In multilayered structures, sharp interface is formed between the layers of dissimilar materials. At this interface, the large difference in thermal expansion coefficients of the two dissimilar materials generates residual thermal stresses during subsequent cooling. These stresses lead to cracking at the interface, and these cracks lead to the deterioration of mechanical properties, and finally crack propagation leads to the delamination of the multilayered structure. Scientific progress in the field of material technology, and the continuing developments of modern industries have given rise to the continual demand for ever more advanced materials with the necessary properties and qualities. The need for advanced materials with specific properties has brought about the gradual transformation of materials from their basic states (monolithic) to composites. Recent advances in engineering and the processing of materials have led to a new class of graded multilayered materials called Functionally Graded Materials (FGMs). These materials represent a second generation of composites and have been designed to achieve superior levels of performance. This chapter looks at the best processing technologies and the uses and applications of the advanced, high quality products generated, and also presents an extensive review of the recent novel advances in Functionally Graded Ceramics (FGCs), their processing, properties and applications. The manufacturing techniques involved in this work have involved many concepts from the gradation, consolidation and different sintering processes. Each technique, however, has its own characteristics and disadvantages. In addition, the FGC concept can be applied to almost all material fields. This chapter covers all the existing and potential application fields of FGCs, such as engineering applications in cutting tools, machine parts, and engine components, and discusses properties of FGCs such as heat, wear, and corrosion resistance plus toughness, and their machinability into aerospace and energy applications.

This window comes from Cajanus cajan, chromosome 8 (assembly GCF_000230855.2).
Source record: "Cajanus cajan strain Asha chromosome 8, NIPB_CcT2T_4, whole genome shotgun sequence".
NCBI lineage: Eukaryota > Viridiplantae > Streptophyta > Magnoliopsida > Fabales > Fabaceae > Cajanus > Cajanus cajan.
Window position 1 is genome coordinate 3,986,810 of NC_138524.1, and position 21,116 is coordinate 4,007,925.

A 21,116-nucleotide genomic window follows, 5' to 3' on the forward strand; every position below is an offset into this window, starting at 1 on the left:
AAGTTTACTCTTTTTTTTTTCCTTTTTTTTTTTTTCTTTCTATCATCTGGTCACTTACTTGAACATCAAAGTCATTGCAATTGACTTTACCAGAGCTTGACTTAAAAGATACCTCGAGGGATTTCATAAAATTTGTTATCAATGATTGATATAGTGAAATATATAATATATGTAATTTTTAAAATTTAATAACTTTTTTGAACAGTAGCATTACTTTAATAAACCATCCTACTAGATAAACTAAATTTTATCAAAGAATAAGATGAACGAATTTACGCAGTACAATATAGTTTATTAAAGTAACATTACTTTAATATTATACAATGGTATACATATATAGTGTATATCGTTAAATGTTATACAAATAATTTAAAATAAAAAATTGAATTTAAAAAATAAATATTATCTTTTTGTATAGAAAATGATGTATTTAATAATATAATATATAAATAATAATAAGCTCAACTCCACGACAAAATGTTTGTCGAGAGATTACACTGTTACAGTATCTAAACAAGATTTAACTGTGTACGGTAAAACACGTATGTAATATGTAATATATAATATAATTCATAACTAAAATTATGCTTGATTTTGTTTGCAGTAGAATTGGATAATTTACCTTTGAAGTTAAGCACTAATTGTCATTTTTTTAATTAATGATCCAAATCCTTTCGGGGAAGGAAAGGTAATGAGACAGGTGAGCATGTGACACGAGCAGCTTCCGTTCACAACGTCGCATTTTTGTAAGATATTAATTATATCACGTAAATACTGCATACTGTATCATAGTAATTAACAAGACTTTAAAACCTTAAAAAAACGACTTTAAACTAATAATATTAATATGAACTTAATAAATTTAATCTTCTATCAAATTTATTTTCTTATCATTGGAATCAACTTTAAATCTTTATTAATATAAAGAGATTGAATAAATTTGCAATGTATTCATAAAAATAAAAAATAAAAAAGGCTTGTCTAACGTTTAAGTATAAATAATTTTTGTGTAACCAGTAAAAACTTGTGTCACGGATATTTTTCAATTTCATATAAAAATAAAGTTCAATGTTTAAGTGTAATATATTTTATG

Part of the book: Advances in Functionally Graded Materials and Structures